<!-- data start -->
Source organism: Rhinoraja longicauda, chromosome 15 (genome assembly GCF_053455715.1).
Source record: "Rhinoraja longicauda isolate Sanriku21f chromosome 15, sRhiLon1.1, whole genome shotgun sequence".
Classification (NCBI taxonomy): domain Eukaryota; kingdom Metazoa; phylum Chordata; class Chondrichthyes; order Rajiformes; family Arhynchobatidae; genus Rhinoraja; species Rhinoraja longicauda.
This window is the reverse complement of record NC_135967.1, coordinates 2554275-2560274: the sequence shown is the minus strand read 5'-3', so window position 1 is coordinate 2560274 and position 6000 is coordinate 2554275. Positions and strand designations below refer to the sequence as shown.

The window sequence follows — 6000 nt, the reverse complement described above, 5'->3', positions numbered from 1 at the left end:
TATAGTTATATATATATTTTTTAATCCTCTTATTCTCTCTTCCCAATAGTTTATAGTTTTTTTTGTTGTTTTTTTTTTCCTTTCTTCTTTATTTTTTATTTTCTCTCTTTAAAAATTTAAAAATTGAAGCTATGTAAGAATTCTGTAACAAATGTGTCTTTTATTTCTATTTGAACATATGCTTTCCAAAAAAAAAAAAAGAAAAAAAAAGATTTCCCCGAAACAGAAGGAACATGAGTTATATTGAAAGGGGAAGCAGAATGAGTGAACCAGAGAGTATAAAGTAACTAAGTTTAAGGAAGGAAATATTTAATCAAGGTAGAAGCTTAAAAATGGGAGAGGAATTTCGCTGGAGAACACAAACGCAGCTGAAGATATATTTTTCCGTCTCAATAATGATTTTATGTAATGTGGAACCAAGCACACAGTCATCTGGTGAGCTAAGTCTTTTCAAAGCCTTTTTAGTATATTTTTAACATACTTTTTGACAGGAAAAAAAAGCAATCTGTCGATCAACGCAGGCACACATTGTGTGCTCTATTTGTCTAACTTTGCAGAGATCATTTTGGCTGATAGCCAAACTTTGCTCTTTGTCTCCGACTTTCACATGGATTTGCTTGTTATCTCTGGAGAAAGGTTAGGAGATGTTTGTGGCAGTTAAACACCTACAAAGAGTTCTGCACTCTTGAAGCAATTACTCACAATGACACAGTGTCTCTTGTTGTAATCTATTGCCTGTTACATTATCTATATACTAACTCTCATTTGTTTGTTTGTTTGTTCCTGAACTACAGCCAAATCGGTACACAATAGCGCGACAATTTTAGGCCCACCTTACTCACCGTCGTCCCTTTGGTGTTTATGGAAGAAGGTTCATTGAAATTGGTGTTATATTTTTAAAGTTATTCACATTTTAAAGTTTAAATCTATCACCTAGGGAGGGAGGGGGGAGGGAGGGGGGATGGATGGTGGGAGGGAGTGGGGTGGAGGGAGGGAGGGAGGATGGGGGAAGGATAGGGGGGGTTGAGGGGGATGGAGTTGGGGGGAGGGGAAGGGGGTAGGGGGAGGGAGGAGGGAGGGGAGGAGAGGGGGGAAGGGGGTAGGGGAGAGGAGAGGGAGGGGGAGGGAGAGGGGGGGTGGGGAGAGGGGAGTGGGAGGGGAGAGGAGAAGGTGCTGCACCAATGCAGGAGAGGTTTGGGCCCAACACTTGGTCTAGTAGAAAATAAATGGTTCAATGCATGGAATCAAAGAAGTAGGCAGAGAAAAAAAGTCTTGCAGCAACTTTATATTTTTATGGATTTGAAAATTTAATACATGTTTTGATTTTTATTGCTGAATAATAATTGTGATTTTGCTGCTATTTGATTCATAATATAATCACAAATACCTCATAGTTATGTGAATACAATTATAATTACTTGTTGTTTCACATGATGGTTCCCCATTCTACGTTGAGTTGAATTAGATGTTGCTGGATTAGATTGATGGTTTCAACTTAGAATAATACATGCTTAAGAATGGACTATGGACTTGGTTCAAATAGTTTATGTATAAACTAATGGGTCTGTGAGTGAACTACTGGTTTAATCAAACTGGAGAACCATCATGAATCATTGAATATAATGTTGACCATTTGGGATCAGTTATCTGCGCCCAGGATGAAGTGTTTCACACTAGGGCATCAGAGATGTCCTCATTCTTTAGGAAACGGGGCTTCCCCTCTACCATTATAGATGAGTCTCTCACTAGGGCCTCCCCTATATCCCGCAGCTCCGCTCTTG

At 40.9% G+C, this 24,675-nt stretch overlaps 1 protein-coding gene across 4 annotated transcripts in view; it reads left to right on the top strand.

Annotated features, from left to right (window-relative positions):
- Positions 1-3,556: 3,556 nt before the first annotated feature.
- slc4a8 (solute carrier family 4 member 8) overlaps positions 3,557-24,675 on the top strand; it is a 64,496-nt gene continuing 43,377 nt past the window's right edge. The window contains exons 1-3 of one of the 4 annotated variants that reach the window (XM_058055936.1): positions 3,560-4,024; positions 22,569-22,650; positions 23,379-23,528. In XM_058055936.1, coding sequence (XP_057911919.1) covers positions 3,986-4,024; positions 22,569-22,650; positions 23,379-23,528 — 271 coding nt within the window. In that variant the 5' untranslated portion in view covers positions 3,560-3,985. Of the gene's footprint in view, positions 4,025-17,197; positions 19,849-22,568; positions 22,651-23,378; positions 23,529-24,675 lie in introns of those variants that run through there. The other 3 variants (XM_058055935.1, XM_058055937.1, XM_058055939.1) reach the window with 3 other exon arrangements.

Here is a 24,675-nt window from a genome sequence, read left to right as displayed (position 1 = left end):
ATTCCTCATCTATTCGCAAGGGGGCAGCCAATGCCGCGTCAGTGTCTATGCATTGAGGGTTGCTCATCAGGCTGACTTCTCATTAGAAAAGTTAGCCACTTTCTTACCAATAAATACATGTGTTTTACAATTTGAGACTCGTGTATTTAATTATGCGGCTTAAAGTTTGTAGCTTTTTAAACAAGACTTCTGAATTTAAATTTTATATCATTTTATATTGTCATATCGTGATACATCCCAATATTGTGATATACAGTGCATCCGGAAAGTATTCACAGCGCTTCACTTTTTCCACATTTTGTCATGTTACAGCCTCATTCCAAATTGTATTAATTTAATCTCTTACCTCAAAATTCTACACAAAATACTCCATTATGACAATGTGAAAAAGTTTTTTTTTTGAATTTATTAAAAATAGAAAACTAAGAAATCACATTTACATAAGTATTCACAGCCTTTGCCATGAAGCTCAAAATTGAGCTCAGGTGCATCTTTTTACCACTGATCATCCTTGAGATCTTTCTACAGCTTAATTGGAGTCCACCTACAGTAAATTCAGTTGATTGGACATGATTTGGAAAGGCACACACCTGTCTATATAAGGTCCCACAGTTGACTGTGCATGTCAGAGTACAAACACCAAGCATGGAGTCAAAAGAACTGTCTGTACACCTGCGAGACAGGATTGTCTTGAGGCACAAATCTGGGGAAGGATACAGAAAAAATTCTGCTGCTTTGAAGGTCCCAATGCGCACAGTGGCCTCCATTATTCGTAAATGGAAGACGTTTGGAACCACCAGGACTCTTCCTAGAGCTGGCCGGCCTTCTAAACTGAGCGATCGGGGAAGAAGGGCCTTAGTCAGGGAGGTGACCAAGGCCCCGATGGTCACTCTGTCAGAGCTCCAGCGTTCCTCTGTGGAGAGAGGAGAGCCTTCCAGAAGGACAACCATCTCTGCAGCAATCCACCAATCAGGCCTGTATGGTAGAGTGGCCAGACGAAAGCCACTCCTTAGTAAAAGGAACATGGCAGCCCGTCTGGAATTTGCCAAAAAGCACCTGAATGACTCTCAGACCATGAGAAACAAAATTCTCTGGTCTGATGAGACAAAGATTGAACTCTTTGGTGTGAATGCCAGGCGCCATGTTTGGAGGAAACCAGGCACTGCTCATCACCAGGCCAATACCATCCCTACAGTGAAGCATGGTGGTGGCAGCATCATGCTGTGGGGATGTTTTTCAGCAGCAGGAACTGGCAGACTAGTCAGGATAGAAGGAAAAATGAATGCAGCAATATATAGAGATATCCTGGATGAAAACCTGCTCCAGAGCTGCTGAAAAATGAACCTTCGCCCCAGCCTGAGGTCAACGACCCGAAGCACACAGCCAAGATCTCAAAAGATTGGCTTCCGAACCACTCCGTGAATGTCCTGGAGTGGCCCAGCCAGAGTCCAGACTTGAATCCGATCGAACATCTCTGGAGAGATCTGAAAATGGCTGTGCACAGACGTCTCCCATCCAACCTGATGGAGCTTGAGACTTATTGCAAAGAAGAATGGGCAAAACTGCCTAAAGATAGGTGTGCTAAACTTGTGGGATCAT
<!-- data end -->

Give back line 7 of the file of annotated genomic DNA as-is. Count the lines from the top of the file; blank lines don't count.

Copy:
At 40.9% G+C, this 24,675-nt stretch overlaps 1 protein-coding gene across 4 annotated transcripts in view; it reads left to right on the top strand.